SPRING HILL — As he considered the changes to county garbage pickup service, Joseph Zubeck offered a simple assessment.
"Save me money, it's good enough for me," said Zubeck, an 81-year-old Spring Hill retiree who steered a garbage truck through the streets of Chicago for 30 years. "It's simple as ABC."
That was also the gist of the response from the other three dozen or so residents who showed up Tuesday at the Knights of Columbus hall on Spring Hill Drive to learn more about the county's new contract with Seaside Sanitation.
For 11 years, the county has been served by three haulers in five service districts. Residents in Brooksville have city garbage collection. The commission approved a new franchise agreement in July, and one of the three existing haulers — Seaside — submitted the lowest bid for every district.
Seaside is a subsidiary of Republic Services, the second-largest garbage company in the nation. Debbie Mullen, Republic's municipal services manager, reviewed the rest of the basics at Tuesday's meeting and answered questions from a crowd that offered few complaints.
On Jan. 2, all customers who receive service from Waste Management, Choice Environmental or Seaside Sanitation will automatically switch to Seaside. Garbage will be picked up two times per week, every Monday and Thursday or Tuesday and Friday. Customers should receive in the mail later this month notice of their pickup days.
By Dec. 26, all customers should receive a quarterly bill from Seaside for service for January through March. Those who don't should call customer service. Customers from the other providers who had automatic withdrawal from bank accounts must call to set that up with Seaside, Mullen said.
Yard waste can no longer be mixed with garbage, and the contract also includes yard waste pickup two times a month — every other Wednesday. Bulk items such as furniture and appliances will be picked up four times a year. Customers must call to schedule bulk service.
Residents were disappointed by one aspect of the new agreement.
"I thought they were going to pick up recycling all around the county," said Robert Qualters, a 75-year-old Royal Highlands resident.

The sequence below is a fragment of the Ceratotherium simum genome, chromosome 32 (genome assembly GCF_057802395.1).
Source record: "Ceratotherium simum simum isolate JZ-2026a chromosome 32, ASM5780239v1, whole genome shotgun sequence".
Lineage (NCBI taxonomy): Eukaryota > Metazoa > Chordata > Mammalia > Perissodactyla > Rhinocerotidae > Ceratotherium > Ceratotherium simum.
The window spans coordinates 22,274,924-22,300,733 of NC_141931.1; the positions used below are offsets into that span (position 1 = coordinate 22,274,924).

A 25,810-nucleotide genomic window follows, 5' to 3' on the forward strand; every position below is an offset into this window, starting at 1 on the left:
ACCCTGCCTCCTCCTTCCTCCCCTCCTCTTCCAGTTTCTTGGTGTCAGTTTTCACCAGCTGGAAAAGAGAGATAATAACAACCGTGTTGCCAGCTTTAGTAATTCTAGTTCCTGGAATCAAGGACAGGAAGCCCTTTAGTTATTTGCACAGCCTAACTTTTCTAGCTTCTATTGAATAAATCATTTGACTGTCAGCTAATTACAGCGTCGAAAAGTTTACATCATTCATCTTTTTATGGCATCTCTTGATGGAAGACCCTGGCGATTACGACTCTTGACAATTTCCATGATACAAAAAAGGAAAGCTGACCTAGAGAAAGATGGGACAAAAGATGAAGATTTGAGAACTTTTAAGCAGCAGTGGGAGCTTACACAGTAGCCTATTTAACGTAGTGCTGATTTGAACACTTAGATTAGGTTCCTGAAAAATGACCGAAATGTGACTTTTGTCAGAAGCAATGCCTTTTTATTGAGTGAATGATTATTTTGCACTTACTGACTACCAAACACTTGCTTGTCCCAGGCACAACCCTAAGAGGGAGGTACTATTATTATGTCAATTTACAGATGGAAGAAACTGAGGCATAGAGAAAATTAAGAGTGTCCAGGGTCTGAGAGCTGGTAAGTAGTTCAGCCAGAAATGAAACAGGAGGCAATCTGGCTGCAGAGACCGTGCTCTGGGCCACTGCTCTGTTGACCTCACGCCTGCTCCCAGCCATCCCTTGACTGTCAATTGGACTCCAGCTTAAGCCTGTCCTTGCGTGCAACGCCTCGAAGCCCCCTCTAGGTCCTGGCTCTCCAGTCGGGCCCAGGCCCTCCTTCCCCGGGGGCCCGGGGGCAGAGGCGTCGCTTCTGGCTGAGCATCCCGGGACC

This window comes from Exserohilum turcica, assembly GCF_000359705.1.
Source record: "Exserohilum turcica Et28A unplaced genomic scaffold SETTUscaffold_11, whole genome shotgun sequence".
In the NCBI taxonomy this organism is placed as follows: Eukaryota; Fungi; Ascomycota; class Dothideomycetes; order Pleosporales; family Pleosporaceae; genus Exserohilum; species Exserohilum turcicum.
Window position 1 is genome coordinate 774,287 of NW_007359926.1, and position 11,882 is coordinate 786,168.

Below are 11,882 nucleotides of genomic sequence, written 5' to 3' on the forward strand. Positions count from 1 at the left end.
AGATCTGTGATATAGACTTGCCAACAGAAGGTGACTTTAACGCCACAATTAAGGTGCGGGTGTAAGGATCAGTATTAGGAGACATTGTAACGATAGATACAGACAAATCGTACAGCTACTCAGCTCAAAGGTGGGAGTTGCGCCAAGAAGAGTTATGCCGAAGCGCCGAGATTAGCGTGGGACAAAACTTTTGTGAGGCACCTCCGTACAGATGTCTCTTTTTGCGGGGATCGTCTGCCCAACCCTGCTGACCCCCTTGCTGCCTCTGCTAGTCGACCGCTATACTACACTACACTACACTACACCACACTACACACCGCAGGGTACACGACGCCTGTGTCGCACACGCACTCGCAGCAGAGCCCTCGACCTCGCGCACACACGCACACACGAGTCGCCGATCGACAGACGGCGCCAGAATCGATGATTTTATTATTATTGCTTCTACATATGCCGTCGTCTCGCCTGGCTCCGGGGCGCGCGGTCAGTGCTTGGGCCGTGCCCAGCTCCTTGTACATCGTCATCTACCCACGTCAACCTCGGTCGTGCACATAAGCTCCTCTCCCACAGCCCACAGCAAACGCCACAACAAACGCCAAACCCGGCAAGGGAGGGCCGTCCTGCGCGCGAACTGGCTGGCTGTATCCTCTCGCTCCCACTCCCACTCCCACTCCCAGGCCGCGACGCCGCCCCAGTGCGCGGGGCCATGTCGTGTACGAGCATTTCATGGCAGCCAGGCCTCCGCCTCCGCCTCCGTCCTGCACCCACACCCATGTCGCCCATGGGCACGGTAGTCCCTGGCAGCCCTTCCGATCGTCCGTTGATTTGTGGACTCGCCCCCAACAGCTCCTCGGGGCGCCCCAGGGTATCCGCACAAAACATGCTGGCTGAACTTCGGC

Seaside does plan to eventually provide curbside recycling service countywide, but it's unclear when that will happen, Mullen said. When the contract starts Jan. 2, only the current mandatory zone in Spring Hill will get recycling service. The frequency, however, will increase from once every two weeks to once a week.
Neighborhoods that reach a consensus among residents will be among the first to receive recycling service, Mullen said. To find out more, call the company at 1-800-282-9820 or (727) 868-2566.
The monthly fees for the five zones previously ranged from $6.15 to $11.49. Now that range will be from $6.14 to $8.39. The only zone to increase is the one that includes Brookridge and High Point, up $1 a month to $7.15.
No one asked about the increase Tuesday, but roughly 100 people showed up at a meeting in Brookridge last month, Mullen said. The rate, she said, is based on the company's cost to provide service there.
About 30 minutes into Tuesday's meeting, a man called out: "How long before the fees go up?"
The seven-year contract says Seaside cannot raise the fee annually by more than the change in the Consumer Price Index, Mullen replied.
"Just because we're eligible doesn't mean we'll do it," she said.
Since the fee is going down for most customers in the unincorporated areas and the level of service is increasing, there is not much to complain about, said Scott Harper, the county's Solid Waste Services manager.
"Some counties are spending well over $20 a month," Harper said, "and they're not getting what we got."
Reach Tony Marrero at (352) 848-1431 or email@example.com.